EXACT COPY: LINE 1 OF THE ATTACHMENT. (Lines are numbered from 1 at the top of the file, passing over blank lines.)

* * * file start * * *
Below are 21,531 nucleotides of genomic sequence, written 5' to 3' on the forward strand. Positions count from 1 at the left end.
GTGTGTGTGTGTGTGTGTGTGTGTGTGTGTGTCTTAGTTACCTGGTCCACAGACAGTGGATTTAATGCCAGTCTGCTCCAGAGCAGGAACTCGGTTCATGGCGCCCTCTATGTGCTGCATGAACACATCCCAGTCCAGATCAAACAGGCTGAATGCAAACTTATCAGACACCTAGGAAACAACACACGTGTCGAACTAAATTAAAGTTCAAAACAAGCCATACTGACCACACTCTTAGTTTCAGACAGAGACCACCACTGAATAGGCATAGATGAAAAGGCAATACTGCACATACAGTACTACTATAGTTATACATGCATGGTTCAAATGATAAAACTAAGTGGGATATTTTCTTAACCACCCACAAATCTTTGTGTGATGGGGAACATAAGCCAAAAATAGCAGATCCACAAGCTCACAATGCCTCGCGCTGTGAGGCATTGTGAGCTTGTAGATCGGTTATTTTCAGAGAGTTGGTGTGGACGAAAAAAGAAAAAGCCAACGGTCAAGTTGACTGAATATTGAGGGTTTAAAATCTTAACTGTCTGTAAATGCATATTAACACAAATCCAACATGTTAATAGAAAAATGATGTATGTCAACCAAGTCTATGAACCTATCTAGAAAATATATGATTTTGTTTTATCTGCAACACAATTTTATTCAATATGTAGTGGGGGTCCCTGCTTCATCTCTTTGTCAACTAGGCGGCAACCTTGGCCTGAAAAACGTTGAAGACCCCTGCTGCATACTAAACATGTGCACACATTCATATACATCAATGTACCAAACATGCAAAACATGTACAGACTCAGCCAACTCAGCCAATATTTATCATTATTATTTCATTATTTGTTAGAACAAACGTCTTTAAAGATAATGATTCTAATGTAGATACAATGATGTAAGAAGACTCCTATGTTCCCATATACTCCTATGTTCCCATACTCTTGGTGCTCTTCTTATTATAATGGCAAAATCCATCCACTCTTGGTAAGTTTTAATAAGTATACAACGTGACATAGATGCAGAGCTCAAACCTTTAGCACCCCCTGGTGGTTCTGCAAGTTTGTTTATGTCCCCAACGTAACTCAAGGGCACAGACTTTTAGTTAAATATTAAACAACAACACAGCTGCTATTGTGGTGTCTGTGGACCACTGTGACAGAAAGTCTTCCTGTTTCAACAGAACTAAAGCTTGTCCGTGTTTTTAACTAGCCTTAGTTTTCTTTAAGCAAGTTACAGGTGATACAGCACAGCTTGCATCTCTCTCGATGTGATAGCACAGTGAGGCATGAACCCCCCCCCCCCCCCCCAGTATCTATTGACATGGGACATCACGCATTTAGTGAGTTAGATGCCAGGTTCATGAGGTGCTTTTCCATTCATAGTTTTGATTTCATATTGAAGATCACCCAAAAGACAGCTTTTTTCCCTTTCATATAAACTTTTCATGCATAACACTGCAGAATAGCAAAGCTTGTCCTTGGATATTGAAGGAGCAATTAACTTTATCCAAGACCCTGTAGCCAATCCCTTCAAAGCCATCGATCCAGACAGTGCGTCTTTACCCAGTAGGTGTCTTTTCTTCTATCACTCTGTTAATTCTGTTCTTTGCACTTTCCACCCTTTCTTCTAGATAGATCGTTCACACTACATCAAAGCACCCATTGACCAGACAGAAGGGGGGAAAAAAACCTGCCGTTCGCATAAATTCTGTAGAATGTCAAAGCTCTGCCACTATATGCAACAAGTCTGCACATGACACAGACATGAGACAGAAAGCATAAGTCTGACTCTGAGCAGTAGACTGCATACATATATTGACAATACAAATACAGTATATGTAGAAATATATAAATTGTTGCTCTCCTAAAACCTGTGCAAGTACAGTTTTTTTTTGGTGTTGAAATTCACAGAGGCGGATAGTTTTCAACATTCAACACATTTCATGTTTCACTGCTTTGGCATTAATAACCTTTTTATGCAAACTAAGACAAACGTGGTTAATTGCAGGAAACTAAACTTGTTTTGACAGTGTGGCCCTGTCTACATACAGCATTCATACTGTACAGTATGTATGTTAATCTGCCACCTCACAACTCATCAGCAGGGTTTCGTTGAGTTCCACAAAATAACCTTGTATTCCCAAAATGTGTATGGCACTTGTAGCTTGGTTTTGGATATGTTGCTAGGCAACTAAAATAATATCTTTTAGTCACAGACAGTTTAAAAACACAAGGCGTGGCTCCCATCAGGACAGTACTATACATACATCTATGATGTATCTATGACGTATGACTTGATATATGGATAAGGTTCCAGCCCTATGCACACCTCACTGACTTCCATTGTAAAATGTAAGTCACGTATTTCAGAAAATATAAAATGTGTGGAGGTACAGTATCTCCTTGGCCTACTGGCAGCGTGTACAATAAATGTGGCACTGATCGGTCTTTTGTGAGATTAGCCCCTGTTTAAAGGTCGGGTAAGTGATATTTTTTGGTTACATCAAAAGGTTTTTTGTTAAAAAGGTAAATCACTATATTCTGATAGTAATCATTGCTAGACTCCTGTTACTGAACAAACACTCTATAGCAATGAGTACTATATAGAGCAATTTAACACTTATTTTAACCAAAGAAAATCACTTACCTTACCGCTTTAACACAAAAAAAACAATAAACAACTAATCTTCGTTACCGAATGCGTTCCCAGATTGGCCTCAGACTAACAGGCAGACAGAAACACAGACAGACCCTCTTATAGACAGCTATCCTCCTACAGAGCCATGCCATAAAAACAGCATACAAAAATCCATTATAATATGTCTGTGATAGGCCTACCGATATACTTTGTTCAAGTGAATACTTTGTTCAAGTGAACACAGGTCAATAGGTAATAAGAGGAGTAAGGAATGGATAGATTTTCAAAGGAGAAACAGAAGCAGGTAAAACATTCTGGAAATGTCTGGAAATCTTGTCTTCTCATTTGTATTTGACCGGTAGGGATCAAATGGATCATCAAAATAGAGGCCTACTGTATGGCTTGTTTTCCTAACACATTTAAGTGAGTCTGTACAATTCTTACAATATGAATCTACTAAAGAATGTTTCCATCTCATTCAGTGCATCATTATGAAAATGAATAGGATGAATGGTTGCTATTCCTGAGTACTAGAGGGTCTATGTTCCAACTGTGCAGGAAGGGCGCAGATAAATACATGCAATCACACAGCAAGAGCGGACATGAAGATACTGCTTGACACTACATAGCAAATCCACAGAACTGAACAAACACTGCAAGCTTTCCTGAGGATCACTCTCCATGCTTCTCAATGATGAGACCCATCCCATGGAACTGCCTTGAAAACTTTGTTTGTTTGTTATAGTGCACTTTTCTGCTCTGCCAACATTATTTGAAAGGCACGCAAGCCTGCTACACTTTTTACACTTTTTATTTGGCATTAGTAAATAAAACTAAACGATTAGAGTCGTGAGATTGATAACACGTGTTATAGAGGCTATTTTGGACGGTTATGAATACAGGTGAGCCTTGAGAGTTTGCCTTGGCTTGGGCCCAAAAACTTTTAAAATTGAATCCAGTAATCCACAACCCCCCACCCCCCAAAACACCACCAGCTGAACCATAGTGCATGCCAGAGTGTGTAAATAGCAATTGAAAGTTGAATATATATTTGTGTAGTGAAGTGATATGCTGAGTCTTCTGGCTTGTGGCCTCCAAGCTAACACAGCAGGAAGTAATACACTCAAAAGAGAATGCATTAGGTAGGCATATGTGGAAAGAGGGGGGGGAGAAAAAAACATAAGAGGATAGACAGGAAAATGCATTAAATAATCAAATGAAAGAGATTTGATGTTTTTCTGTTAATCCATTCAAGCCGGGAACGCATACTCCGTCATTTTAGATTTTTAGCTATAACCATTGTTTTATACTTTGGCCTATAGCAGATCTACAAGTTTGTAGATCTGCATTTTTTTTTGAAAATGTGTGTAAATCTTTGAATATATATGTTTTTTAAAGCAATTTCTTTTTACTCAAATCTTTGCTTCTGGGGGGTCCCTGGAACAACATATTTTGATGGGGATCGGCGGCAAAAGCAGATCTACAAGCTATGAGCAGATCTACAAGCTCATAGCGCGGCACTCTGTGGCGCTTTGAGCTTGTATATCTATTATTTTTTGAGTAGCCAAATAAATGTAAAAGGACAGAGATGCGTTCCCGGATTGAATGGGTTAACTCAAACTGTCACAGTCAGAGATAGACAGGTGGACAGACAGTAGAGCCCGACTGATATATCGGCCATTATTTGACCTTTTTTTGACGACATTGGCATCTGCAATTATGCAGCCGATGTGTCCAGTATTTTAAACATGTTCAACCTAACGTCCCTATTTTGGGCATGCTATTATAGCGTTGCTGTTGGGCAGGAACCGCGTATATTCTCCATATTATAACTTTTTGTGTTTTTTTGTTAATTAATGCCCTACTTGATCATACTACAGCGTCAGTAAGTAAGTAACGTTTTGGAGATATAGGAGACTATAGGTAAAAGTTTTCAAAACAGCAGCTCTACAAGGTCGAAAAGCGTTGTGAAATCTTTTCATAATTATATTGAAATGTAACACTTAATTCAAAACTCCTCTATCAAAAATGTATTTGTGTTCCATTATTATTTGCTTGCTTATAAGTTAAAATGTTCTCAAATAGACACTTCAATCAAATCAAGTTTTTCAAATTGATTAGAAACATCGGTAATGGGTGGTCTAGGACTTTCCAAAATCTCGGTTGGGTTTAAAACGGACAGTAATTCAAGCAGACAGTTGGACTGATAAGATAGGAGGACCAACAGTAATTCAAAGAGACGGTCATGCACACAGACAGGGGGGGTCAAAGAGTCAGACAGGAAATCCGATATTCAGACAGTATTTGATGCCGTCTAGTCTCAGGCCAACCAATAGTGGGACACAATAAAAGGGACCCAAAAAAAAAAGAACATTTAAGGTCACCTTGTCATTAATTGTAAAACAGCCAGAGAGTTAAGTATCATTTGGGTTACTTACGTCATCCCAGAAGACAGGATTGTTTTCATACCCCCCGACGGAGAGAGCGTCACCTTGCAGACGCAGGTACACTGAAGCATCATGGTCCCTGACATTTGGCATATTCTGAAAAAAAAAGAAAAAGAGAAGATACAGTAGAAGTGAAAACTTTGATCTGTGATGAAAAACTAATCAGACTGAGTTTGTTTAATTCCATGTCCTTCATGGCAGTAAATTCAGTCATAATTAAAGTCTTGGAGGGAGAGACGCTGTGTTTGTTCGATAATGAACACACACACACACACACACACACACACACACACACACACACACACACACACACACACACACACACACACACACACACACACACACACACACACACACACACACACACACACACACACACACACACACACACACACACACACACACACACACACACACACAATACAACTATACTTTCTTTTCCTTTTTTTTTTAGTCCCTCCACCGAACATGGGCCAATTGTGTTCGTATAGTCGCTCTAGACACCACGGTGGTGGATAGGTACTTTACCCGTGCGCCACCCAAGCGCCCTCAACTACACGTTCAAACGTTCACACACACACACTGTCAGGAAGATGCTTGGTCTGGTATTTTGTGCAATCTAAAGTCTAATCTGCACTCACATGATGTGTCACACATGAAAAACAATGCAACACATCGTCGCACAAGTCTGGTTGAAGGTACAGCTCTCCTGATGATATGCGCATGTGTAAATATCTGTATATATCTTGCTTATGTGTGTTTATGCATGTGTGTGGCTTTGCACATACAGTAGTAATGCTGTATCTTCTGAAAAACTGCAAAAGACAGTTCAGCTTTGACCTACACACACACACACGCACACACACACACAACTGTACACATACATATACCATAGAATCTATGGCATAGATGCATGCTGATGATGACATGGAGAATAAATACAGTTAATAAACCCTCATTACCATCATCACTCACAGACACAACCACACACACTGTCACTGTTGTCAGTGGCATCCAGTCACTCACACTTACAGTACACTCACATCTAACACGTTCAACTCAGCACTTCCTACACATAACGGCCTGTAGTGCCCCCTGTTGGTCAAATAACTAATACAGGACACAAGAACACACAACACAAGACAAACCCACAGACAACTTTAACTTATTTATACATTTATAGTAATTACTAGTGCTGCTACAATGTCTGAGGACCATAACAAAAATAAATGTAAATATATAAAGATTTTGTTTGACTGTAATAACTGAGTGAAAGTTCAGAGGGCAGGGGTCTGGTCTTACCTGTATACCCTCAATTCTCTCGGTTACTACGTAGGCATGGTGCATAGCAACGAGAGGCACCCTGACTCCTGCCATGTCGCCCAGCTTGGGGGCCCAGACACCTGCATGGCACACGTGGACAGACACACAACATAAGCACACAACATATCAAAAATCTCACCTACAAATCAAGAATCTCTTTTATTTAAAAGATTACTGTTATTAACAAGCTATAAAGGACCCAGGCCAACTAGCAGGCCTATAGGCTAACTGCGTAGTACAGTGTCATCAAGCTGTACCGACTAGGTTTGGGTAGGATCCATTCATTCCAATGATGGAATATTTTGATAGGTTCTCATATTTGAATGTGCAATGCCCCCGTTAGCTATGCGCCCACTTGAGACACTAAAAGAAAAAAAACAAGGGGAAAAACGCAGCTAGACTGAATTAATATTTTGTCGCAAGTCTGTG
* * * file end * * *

Below are 21,531 nucleotides of genomic sequence, written 5' to 3' on the forward strand. Positions count from 1 at the left end.